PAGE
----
Please use this identifier to cite or link to this item: http://hdl.handle.net/1893/17394
Appears in Collections:Faculty of Social Sciences Journal Articles
Peer Review Status: Refereed
Title: The ironies of leadership: insights from a narrative analysis of the TV Western drama series, Rawhide
Authors: Watson, Cate
Contact Email: cate.watson@stir.ac.uk
Issue Date: Nov-2013
Publisher: SAGE
Citation: Watson C (2013) The ironies of leadership: insights from a narrative analysis of the TV Western drama series, Rawhide, Organization, 20 (6), pp. 924-935.
Abstract: Constructs of leadership remain deeply contested despite the research effort expended in this area, suggesting that alternative approaches yielding different insights may prove useful to furthering understanding of this enigmatic concept. In this article I adopt a narrative approach to explore constructions of leadership in and through the TV Western drama series Rawhide, a cattle drive epic, in which leadership is a central theme. Here, I present two readings of leadership as portrayed by trail boss Gil Favor and I draw on this double movement and the possibilities for ironic epiphany opened up by it in analysing leadership. The first reading addresses the text through the lens(es) of leadership theory drawing on both contemporary theory (Rawhide was first broadcast between 1959-1965) and more recent constructs. This analysis of the text produces insights into the epistemic constraints, or social discourses, which surround its production; the second reading looks for ways to disrupt the narrative of leadership presented. This gives rise to paradox and produces leadership as irony. The article concludes by considering the implications of this for conceptualizing leadership.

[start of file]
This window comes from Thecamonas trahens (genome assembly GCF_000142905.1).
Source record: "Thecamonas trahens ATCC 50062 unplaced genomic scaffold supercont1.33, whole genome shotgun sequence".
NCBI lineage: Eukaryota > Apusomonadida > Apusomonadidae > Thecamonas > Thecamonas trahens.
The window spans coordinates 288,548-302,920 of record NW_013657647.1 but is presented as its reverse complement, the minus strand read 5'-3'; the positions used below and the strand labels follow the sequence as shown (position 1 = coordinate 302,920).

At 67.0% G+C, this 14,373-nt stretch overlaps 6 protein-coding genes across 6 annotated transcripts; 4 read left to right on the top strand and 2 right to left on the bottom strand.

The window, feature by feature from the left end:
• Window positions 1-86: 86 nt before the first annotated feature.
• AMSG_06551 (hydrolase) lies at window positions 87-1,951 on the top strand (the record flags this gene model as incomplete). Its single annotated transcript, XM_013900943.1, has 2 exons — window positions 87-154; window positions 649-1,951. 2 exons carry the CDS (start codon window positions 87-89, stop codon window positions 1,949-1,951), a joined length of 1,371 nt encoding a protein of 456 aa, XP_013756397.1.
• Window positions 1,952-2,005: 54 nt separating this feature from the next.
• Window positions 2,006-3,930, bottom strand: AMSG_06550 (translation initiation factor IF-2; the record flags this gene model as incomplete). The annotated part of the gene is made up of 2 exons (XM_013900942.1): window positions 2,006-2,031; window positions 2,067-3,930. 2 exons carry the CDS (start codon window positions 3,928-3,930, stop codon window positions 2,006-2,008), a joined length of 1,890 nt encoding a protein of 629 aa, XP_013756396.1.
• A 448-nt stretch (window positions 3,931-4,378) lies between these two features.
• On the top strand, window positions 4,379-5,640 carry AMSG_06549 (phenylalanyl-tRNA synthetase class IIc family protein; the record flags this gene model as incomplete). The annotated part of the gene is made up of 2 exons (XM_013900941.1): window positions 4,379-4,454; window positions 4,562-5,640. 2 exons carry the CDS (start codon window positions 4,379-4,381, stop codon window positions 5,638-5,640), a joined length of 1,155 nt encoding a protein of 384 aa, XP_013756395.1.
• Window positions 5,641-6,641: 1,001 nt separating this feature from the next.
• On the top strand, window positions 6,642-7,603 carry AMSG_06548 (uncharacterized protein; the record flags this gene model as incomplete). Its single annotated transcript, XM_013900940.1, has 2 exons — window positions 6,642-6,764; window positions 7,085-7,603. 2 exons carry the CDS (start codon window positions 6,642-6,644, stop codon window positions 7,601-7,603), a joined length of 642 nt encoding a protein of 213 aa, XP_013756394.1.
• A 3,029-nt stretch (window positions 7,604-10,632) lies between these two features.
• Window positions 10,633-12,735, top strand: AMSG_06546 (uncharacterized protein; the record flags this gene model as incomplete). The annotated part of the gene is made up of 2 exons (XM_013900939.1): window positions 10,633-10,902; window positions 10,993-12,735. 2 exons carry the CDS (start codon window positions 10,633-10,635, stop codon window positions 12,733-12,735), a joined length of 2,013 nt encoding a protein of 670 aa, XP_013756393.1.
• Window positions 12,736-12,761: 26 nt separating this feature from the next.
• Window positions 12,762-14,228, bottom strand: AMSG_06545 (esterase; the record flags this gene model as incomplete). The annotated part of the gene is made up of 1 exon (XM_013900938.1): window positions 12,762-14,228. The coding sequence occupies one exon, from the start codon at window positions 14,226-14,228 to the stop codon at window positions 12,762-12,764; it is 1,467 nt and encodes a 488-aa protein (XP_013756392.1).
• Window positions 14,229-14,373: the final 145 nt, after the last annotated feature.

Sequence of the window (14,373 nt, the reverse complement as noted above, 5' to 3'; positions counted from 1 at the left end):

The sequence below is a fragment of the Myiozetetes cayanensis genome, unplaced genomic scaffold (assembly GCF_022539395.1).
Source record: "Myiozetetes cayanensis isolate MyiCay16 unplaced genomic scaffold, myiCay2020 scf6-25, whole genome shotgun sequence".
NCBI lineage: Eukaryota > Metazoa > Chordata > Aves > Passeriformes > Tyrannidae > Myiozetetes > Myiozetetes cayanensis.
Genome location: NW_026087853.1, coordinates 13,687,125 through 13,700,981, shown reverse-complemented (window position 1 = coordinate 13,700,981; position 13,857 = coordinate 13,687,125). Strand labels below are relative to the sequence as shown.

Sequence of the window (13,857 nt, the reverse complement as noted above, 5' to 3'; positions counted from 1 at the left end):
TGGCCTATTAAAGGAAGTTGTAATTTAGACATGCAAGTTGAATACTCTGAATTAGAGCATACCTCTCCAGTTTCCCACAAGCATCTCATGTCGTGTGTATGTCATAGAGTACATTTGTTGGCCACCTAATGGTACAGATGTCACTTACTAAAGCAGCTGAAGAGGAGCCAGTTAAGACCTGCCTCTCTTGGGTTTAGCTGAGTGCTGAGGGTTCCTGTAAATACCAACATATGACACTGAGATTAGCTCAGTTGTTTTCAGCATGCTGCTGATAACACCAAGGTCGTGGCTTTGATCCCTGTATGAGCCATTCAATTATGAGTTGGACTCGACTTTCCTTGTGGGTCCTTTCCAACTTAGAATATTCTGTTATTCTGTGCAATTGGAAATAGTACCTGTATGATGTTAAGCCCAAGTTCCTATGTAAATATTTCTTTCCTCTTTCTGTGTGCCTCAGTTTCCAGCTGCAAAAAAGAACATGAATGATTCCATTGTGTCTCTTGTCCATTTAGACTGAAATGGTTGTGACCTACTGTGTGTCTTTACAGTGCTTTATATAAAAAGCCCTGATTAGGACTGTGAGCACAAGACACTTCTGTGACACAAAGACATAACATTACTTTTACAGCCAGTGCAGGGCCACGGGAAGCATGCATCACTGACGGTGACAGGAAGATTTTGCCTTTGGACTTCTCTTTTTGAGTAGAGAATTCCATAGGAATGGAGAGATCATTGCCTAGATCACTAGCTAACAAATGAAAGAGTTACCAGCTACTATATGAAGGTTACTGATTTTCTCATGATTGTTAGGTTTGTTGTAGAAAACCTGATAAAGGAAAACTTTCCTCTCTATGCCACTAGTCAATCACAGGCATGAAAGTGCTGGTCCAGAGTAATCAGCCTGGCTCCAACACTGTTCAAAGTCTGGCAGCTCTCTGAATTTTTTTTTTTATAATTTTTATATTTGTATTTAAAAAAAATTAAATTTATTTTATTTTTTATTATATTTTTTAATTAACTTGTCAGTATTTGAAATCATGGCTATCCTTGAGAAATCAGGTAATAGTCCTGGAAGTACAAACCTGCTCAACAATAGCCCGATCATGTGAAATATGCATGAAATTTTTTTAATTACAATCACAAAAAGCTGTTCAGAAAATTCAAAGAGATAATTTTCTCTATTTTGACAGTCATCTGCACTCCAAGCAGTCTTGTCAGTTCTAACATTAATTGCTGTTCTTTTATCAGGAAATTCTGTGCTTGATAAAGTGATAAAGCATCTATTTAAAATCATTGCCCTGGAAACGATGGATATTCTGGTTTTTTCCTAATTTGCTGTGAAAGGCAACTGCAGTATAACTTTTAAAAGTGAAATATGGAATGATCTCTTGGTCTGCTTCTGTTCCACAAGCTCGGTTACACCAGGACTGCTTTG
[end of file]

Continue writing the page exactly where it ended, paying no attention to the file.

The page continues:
Type: Journal Article
URI: http://hdl.handle.net/1893/17394
DOI Link: http://dx.doi.org/10.1177/1350508412464896
Rights: The publisher does not allow this work to be made publicly available in this Repository. Please use the Request a Copy feature at the foot of the Repository record to request a copy directly from the author. You can only request a copy if you wish to use this work for your own research or private study.
Affiliation: Professional Education

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